We need your help identifying where we can find some antique architectural details!
That's right, I've searched high and low for these buggers and can't come up with a viable source thus far. "What am I looking for?" You might ask. Antique brass nail backed numbers for hotel room doors, of course! Let me fill you in.
One of the most important aspects in the restoration of an old home is the unending search for *just* the right components. You know the saying "God is in the detail" or "anything worth doing is worth doing right"? Well, I live by these sayings...often to a fault!
Whether we're spending seven years collecting nine very specific and matching antique salvaged rim locks to give our house a period look...
...or six years searching for five antique doors that match the profile and panels of our home's original doors perfectly so we might be able to add an appropriate looking wall of closets to our master bedroom...
...the search is as much of a part of DIY renovation as is the installation of the components.
We've spent so many years ensuring many aspects of our home in Old Town Alexandria are historically appropriate, the items work with our home's aesthetics, and they add a certain level of ambiance to our home, that the end result gives me so much pride of accomplishment it almost makes me forget the long hunt. Wait, who am I kidding? I also love the hunt.
When we bought our second home, one of the primary details that drew us to the house was its history. Built in 1908, and retaining many period original details like molding, floors, plaster walls, and doors, the home's interior and exterior begins to tell its story.
But the biggest and most important part of our home's history can really only be seen in three small and easily overlooked decorative elements spread throughout the house.
You see, our house was originally built as a hotel. Obviously a "hotel" by today's standards is very different, but back in its day our house, with its picturesque water views, was a roughly seven room hotel used as a summer getaway and overnight spot for ferry passengers landing nearby. The hotel's original owners lived in the back portion of the house, and they were the proprietors of the hotel, which is one of the few and earliest known African American owned and operated businesses in the county. From the research we've done, it looks like our home actually ran as a hotel as late as the 1960s, and it appears to have stayed in that original family until the 1970s.
After pretty extensive alterations in the early 1990s to make this a single family home rather than a small hotel, evidence of its life as a hotel doesn't exist in many places in the house. But a few original doors in our home are still adorned with little brass room numbers, caked under many layers of paint. Some of the other original doors clearly have holes or outlines in paint where numbers used to be.
After looking through the whole house, three doors have retained their original room numbers. We have a #1, #2, and #5. The #5 was on the downstairs bathroom door that we recently painted, which indicates that door may have been moved at some point, so I decided to remove the number in order to clean it up a bit and learn a little more.
I carefully scored the paint around the number in order free the edges without scratching it. I wasn't sure what material the numbers were, so I didn't want to do anything that could damage the detail. I also chipped off a little of the surface paint with the five-in-one tool to reveal the aged metal.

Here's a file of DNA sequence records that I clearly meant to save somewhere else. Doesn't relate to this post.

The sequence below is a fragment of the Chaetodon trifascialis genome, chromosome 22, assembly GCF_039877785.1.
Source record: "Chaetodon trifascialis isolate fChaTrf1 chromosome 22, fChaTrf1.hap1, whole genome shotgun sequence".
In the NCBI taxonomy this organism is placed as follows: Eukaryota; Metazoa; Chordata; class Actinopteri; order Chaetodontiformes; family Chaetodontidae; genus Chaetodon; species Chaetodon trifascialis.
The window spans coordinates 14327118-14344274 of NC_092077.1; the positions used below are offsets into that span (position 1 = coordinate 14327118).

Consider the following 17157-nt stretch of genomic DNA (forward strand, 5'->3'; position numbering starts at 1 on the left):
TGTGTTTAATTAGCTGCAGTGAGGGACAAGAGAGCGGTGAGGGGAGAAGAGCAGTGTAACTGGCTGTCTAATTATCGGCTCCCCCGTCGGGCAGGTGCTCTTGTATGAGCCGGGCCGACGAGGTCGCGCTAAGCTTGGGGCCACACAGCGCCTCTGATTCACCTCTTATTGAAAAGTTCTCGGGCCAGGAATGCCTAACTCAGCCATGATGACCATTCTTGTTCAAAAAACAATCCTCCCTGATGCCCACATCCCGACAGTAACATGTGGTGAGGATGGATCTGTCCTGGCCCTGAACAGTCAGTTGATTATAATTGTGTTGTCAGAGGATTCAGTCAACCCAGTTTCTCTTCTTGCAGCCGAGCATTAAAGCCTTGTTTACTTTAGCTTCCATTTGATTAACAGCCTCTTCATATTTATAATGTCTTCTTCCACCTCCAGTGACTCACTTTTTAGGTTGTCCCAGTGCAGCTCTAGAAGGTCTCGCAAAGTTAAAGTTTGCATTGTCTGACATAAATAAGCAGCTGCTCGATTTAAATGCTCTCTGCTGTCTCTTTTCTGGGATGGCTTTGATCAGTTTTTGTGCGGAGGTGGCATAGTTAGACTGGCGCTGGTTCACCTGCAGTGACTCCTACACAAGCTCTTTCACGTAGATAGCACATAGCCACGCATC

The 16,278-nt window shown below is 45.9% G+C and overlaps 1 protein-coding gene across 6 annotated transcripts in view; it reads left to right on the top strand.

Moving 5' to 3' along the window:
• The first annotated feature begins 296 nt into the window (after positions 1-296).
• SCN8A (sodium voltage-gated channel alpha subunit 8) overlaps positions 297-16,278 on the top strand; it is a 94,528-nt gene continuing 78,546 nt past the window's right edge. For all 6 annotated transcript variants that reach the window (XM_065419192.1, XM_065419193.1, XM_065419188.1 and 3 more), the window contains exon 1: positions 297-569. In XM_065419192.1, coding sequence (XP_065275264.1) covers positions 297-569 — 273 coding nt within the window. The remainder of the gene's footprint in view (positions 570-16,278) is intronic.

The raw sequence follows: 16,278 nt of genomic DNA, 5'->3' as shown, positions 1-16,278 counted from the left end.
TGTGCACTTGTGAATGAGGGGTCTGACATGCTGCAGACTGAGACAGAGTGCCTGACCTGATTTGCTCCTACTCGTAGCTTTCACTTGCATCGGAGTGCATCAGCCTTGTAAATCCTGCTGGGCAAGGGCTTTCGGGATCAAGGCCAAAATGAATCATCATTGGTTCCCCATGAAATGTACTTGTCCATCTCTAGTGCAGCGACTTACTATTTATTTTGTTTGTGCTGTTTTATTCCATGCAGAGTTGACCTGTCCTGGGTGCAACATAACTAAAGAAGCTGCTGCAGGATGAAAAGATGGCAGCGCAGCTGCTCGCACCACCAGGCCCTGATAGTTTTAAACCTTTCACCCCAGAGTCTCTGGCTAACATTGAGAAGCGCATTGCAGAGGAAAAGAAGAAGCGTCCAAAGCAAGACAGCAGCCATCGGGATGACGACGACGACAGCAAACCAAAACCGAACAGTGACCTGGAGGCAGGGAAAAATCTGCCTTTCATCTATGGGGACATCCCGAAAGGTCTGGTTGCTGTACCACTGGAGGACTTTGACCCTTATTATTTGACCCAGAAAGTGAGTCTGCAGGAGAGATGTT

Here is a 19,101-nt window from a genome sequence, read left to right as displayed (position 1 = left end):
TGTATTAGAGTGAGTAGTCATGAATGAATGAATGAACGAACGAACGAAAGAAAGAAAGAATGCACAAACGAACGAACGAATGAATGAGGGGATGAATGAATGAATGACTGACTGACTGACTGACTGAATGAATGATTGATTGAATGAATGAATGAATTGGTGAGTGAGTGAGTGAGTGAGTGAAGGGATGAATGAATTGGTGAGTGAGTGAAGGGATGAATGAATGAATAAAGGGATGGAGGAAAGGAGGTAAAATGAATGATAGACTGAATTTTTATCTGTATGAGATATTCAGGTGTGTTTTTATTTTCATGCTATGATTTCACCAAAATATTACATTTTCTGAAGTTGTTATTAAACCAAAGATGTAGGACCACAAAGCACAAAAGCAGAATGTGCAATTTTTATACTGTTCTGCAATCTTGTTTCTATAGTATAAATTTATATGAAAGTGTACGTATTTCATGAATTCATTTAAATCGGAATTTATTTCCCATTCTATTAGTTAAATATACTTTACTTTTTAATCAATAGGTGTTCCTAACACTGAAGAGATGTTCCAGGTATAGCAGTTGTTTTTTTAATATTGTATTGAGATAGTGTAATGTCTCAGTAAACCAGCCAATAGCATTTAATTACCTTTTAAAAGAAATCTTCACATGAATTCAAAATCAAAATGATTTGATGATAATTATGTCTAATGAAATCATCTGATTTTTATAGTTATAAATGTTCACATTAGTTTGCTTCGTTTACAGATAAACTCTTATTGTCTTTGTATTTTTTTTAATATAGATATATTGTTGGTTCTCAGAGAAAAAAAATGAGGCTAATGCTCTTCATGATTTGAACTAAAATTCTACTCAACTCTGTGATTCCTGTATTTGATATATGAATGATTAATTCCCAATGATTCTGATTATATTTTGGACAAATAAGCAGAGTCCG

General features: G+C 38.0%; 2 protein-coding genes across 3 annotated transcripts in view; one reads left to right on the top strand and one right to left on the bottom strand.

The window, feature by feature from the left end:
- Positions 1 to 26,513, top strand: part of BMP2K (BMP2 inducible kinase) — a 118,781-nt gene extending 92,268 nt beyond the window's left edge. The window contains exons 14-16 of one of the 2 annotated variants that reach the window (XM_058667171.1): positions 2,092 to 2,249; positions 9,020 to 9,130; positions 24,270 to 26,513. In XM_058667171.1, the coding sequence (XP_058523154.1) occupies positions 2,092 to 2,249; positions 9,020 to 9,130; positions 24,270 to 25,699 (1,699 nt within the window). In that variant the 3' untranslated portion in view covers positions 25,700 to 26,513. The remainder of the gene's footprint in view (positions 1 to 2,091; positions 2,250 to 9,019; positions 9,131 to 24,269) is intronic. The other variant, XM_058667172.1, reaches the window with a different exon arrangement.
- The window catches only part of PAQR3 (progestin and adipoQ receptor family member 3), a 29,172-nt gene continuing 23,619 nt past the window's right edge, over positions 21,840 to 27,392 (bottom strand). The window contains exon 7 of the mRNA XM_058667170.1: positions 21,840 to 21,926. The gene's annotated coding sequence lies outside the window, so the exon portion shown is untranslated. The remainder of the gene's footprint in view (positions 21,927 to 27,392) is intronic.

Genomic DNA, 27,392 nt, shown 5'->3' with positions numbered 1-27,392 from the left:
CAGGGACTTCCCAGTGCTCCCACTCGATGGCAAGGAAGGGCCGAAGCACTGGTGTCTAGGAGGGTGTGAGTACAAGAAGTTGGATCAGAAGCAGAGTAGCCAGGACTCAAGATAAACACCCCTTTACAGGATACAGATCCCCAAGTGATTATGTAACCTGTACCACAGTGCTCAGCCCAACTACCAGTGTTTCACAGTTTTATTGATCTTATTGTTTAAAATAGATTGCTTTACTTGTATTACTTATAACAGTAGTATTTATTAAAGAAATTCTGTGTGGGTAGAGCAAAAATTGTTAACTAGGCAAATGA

After sufficiently freeing the number's edge I could see some gold peeking out from under the many layers of paint, including a very bright red that once covered the entire door. I worked the pry bar under the edge of the number and was able to slowly and carefully convince it to come free.
I wasn't sure if there were a few nails holding each number on the door or how it was affixed. Once I removed the number I could see that the number had two tacks integrated right in with the number. These two tacks were then driven into the door where it could securely tell the visitor which room was theirs.
Once I saw that the numbers were brass and covered with many layers of paint, I knew I'd be able to clean them up on the wire wheel without any issue. A few minutes later we had ourselves a paint free and shiny #5. The face may have been polished brass at some point, but I could see just how scuffed it was under the paint, so I felt okay making it a satin brass style finish.
Now that I've removed the paint from our #5, I'll be doing the same for #1 and #2. But at this point, I don't feel like we have enough numbers in our collection. We'd love to restore a few aspects of our home that give a nod to its original role as a hotel, and it seems adding room numbers to the sleeping room doors would be the perfect way to do just this. But no matter what I search for, I can't seem to find an identical match to these numbers.
They're just about one inch tall, each has two tacks sticking out of the back, and are solid brass. If you know where we might be able to find a collection of a few of these little pieces, we'd love to hear. We're looking for a few numbers to fill in, probably just a #3 and #4, but if we were to find a few additional numbers, we'd certainly pick them up.
So if you've seen any of these floating around in antique stores, salvage yards, or on websites, we'd love to hear where. And until we can find the few we're looking for, the hunt will carry on. I'll tell you one thing for sure, I certainly won't stop searching until we find what we're looking for.